Original Research

Estimated use of abacavir among adults and children enrolled in public sector antiretroviral therapy programmes in Gauteng, South Africa

D Evans, M Maskwe, C Heneger, I Sanne
Southern African Journal of HIV Medicine | Vol 13, No 3 | a126 | DOI: https://doi.org/10.4102/sajhivmed.v13i3.126 | © 2012 D Evans, M Maskwe, C Heneger, I Sanne | This work is licensed under CC Attribution 4.0
Submitted: 15 December 2012 | Published: 16 August 2012

About the author(s)

D Evans, Health Economics and Epidemiology Research Office, Department of Medicine, University of the Witwatersrand, Johannesburg, South Africa
M Maskwe, Health Economics and Epidemiology Research Office, Department of Medicine, University of the Witwatersrand, Johannesburg, South Africa
C Heneger, Department of Epidemiology, Gillings School of Global Public Health, University of North Carolina at Chapel Hill, USA
I Sanne, Clinical HIV Research Unit, Department of Medicine, University of the Witwatersrand, and Right to Care, Johannesburg, South Africa


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Abstract

In South Africa, abacavir (ABC) is currently recommended as part of first- and second-line antiretroviral therapy (ART) for HIV-positive paediatric patients. Concerns about overprescribing of the drug, particularly to adults, led to an analysis of ABC use in public sector ART programmes. We investigated current prescription of the drug to adults and children accessing ART in 4 public sector programmes across Gauteng Province, South Africa. ABC was almost exclusively prescribed to children initiating ART and adults requiring regimen changes due to drug toxicities. Patterns of ABC use among HIV-positive paediatric patients followed national ART treatment guidelines on the application of the drug. Although ABC is commonly used in the private sector for adults, the current national ART treatment guidelines for adults and adolescents should include ABC as an alternative to standard first- or second-line ART.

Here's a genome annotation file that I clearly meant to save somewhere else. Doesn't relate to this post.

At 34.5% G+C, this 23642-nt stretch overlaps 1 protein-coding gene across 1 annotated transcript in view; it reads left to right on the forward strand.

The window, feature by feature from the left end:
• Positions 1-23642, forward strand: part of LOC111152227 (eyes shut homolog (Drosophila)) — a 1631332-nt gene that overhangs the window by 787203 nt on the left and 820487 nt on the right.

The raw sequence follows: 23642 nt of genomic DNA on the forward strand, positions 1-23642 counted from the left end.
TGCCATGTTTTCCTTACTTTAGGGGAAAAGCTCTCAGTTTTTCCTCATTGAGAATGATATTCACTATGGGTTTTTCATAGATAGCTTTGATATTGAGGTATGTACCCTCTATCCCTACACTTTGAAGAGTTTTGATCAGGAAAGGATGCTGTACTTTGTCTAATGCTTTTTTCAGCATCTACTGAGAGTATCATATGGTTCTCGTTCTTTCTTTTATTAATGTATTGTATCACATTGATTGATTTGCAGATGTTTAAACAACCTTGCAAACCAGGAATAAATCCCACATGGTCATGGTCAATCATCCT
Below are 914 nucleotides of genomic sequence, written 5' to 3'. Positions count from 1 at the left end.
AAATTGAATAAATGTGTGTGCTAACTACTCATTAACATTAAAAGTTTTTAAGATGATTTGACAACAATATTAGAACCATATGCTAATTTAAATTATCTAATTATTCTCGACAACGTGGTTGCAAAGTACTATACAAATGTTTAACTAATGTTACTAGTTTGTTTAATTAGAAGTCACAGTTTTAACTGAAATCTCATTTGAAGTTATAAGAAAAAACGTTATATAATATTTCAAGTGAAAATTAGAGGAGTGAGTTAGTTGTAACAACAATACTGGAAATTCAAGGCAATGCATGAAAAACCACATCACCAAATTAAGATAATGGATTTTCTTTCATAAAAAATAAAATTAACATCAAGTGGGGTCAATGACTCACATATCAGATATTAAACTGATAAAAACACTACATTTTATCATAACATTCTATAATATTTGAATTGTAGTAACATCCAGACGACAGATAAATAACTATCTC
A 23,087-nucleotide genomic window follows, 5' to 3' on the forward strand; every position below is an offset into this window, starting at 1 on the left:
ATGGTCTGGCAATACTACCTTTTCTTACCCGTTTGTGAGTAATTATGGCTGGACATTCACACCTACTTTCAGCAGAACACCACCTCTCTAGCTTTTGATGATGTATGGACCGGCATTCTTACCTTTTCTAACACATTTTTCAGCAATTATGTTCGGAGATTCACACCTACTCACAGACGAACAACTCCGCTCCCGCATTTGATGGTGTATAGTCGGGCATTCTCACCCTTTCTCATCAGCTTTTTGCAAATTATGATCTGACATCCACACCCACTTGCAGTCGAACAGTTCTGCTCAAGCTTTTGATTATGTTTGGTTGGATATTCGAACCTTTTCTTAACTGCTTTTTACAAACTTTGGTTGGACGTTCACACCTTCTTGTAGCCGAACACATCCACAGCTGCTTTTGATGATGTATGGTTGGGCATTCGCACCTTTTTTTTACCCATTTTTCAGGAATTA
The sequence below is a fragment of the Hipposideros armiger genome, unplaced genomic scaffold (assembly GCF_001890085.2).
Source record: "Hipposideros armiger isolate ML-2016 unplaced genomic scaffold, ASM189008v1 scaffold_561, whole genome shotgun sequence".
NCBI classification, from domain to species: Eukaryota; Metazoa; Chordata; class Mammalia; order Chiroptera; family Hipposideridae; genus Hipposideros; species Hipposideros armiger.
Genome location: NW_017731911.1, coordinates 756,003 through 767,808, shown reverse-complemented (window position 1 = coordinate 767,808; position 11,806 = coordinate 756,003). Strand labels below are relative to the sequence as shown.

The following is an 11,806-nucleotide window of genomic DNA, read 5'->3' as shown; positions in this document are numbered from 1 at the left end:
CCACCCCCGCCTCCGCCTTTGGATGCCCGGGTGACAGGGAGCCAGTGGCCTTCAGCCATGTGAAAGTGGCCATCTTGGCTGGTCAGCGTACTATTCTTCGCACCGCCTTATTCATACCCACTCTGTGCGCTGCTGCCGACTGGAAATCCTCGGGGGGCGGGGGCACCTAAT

Keywords

HIV; ART; Abacavir; public sector;

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